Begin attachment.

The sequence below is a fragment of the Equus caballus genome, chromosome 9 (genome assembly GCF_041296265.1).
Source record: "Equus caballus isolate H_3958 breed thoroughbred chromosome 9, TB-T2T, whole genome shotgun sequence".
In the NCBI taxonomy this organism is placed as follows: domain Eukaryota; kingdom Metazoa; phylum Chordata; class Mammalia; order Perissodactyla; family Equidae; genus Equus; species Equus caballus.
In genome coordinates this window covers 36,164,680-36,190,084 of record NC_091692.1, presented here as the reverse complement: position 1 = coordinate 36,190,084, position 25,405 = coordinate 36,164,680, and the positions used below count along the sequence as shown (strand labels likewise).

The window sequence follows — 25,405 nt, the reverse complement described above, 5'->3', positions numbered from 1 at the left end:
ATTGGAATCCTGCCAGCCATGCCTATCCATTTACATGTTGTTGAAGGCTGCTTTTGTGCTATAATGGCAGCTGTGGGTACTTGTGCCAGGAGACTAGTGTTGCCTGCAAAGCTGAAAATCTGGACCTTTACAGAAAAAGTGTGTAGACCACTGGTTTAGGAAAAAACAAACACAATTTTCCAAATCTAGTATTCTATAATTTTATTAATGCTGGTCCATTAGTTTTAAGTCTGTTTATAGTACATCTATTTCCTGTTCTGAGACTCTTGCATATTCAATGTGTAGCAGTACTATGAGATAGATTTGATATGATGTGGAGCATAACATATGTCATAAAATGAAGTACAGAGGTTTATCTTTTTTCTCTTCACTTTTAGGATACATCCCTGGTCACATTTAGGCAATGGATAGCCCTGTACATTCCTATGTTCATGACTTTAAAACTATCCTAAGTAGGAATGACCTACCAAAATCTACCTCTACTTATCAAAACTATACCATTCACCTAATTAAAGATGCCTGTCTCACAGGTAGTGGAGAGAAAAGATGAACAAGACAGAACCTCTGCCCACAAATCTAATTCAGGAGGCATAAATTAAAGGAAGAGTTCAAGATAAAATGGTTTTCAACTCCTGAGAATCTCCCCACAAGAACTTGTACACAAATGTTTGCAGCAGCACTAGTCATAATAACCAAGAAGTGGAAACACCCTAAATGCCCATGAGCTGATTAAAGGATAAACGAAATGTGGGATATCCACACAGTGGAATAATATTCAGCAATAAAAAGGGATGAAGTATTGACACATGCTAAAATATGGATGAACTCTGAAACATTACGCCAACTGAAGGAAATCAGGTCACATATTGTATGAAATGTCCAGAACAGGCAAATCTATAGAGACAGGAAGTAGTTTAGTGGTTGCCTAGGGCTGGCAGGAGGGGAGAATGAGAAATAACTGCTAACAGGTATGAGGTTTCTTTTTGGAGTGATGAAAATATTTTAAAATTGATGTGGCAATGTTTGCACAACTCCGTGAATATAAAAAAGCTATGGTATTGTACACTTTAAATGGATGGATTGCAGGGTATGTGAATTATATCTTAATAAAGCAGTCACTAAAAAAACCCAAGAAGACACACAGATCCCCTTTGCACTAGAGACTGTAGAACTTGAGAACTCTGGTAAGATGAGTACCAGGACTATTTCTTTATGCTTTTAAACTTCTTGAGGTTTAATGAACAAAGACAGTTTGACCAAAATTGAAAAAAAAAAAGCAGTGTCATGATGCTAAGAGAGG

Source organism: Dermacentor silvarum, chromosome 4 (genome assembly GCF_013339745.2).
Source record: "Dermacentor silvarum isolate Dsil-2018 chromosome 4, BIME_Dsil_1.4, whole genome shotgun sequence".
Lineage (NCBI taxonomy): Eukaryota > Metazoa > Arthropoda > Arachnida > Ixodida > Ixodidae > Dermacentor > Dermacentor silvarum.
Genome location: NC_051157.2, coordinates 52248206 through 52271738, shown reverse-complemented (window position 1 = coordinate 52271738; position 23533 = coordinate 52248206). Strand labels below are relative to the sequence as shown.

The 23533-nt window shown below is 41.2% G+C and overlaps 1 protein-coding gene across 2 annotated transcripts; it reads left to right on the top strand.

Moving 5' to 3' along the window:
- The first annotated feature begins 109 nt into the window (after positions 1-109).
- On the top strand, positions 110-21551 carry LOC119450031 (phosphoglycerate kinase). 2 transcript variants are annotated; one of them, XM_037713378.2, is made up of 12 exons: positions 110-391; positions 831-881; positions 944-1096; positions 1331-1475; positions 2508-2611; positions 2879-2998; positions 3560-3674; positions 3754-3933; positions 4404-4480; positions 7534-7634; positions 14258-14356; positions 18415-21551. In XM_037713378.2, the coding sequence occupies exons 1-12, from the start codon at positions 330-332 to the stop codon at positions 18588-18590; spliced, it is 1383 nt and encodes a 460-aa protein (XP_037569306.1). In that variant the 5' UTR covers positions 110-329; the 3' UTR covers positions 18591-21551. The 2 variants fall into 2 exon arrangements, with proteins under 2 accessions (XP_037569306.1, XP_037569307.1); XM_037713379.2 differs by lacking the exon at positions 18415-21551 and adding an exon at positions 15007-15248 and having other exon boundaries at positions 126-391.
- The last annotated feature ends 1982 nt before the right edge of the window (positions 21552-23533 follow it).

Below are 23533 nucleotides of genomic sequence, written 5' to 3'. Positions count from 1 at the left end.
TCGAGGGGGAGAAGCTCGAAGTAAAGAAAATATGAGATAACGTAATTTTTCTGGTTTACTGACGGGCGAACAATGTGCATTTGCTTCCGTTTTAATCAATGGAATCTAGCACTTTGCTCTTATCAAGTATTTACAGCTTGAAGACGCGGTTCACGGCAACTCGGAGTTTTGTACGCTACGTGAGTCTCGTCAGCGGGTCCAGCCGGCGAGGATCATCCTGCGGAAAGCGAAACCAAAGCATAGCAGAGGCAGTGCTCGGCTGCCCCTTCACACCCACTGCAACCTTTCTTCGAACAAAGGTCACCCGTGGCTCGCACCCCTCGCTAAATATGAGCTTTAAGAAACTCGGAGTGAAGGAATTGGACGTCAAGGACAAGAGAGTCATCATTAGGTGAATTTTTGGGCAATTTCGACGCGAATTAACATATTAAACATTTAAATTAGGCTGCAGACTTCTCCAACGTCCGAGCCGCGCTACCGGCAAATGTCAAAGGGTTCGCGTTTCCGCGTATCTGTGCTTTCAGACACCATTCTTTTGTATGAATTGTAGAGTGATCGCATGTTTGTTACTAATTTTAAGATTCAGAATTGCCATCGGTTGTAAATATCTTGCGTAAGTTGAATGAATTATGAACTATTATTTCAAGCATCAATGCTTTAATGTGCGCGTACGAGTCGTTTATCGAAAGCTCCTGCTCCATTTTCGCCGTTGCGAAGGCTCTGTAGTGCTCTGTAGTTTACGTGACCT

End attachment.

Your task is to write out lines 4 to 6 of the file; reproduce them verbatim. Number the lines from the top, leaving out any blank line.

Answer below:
In genome coordinates this window covers 36,164,680-36,190,084 of record NC_091692.1, presented here as the reverse complement: position 1 = coordinate 36,190,084, position 25,405 = coordinate 36,164,680, and the positions used below count along the sequence as shown (strand labels likewise).

The window sequence follows — 25,405 nt, the reverse complement described above, 5'->3', positions numbered from 1 at the left end:
ATTGGAATCCTGCCAGCCATGCCTATCCATTTACATGTTGTTGAAGGCTGCTTTTGTGCTATAATGGCAGCTGTGGGTACTTGTGCCAGGAGACTAGTGTTGCCTGCAAAGCTGAAAATCTGGACCTTTACAGAAAAAGTGTGTAGACCACTGGTTTAGGAAAAAACAAACACAATTTTCCAAATCTAGTATTCTATAATTTTATTAATGCTGGTCCATTAGTTTTAAGTCTGTTTATAGTACATCTATTTCCTGTTCTGAGACTCTTGCATATTCAATGTGTAGCAGTACTATGAGATAGATTTGATATGATGTGGAGCATAACATATGTCATAAAATGAAGTACAGAGGTTTATCTTTTTTCTCTTCACTTTTAGGATACATCCCTGGTCACATTTAGGCAATGGATAGCCCTGTACATTCCTATGTTCATGACTTTAAAACTATCCTAAGTAGGAATGACCTACCAAAATCTACCTCTACTTATCAAAACTATACCATTCACCTAATTAAAGATGCCTGTCTCACAGGTAGTGGAGAGAAAAGATGAACAAGACAGAACCTCTGCCCACAAATCTAATTCAGGAGGCATAAATTAAAGGAAGAGTTCAAGATAAAATGGTTTTCAACTCCTGAGAATCTCCCCACAAGAACTTGTACACAAATGTTTGCAGCAGCACTAGTCATAATAACCAAGAAGTGGAAACACCCTAAATGCCCATGAGCTGATTAAAGGATAAACGAAATGTGGGATATCCACACAGTGGAATAATATTCAGCAATAAAAAGGGATGAAGTATTGACACATGCTAAAATATGGATGAACTCTGAAACATTACGCCAACTGAAGGAAATCAGGTCACATATTGTATGAAATGTCCAGAACAGGCAAATCTATAGAGACAGGAAGTAGTTTAGTGGTTGCCTAGGGCTGGCAGGAGGGGAGAATGAGAAATAACTGCTAACAGGTATGAGGTTTCTTTTTGGAGTGATGAAAATATTTTAAAATTGATGTGGCAATGTTTGCACAACTCCGTGAATATAAAAAAGCTATGGTATTGTACACTTTAAATGGATGGATTGCAGGGTATGTGAATTATATCTTAATAAAGCAGTCACTAAAAAAACCCAAGAAGACACACAGATCCCCTTTGCACTAGAGACTGTAGAACTTGAGAACTCTGGTAAGATGAGTACCAGGACTATTTCTTTATGCTTTTAAACTTCTTGAGGTTTAATGAACAAAGACAGTTTGACCAAAATTGAAAAAAAAAAAGCAGTGTCATGATGCTAAGAGAGG